So how does one create safe streets? Well, simple--eyes on the street. Have coffee shops with big patios, get runners, parents with their kids, people walking their dogs...activity is where it's at! But this activity goes vis-a-vis with that safety factor, and its by no means an easy equation. But it's an imperative one. Suburbs by nature cannot create this vibrancy or this level of activity. Their low-density and exclusionary practices keep a homogeneous group of citizens and an inactive feel to them.
Let's make a recap--suburbs cannot be maintained because of their dependence of the soon-to-be-costly automobile. Suburbs to a fault destroy the ability to create communities. Suburbs guzzle tax-dollars because of their low-density yet high-maintenance requirements. Suburbs do not create the kind of activity that favors low-crime and high-likability.
But wait, there's more!
The actual planning of suburbs is just atrocious. It's bad enough that they just turn into a sea of cookie-cutter homes, but do the planners really have to design the roads so disgustingly? I mean, who actually likes driving out in the burbs? Planners just seem to hate grids in suburbs, but grids are frequently what is most efficient. Sure, grid style developments leads to cars cutting through side-streets, but I'd rather have that than the ugly and uninspired crap that planners shit out these days.
That's my case. I fully believe that one cannot attain a high-quality of life when they're commuting 30 miles to work or school everyday. I do not believe in any capacity that the American suburbs are sustainable developments which will continue to be well-maintained in the far future. At the same time, if you personally enjoy the suburbs, who am I to point and tell you to move? If you're happy, then ignore this whole post. My only concern is for the collective future of this country, and I truly question what kind of place it will be when the central cities continue to fail and then the suburbs go down with them.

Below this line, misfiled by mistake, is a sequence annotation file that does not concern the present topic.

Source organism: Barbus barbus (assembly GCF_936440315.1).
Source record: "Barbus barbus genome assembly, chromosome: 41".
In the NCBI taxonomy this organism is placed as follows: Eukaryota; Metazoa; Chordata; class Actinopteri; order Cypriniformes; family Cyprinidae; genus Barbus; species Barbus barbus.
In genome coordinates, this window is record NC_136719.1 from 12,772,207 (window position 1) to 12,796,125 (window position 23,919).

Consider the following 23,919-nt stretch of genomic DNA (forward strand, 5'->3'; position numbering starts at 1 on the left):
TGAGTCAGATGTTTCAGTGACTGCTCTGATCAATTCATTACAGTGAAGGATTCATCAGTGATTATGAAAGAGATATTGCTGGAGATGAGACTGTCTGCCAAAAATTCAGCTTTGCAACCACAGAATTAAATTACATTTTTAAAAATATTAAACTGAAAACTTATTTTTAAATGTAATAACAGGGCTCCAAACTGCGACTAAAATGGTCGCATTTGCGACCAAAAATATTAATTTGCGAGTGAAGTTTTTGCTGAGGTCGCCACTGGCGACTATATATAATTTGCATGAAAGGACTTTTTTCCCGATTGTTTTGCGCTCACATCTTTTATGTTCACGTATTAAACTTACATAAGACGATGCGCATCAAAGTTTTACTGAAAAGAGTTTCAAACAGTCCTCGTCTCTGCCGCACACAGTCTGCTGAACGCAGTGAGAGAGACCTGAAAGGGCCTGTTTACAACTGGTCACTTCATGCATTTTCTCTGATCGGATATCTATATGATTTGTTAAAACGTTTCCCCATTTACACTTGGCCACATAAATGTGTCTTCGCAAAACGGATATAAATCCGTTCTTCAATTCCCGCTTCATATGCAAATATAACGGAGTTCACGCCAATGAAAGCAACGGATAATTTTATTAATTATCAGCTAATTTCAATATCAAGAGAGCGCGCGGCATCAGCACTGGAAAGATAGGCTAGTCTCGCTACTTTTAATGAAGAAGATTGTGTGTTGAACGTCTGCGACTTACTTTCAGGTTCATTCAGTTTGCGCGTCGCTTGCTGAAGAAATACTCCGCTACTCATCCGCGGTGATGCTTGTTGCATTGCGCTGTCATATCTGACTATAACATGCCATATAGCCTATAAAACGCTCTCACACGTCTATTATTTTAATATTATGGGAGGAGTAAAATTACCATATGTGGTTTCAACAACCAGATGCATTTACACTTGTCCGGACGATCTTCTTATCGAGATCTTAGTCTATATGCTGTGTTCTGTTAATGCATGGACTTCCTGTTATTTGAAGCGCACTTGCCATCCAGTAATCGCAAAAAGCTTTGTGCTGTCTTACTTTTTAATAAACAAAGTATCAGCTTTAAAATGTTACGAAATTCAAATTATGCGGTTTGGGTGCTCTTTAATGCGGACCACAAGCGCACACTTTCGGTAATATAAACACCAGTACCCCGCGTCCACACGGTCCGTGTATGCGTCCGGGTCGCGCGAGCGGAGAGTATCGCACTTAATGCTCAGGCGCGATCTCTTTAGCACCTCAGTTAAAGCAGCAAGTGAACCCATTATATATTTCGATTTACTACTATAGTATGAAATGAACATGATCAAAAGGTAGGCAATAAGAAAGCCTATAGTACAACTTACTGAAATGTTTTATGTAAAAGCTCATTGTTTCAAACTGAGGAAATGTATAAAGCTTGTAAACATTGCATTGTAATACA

Sunday, August 9, 2009
Right now, in my head, I am hearing his voice say it over and over again. Unnnn...believeable! Unnn....believeable!
Why am I in such a state of disbelief? Because I came across some of the "rigorous" requirements of a certain bible college's classes. What are these awfully difficult class reqs? Well, for a Ph.D level course, 20% of a certain grade comes down to planning a Sunday School lesson. Another, for a Master's course, gives 20% of a students final grade for leaving comments on websites. They even have one unabashedly biased course--"Intelligent Design or Unintelligent Evolution."
What a flagrant perversion of education! What a flippant abandon of the pursuit of truth! Schools like this are just sick, because they are raking in thousands upon thousands of dollars from students, and in return they so horrendously rob them of their education. They hand out unaccredited pieces of paper that are supposed to represent a Bachelor's Degree, but with class selections like this, how can one learn?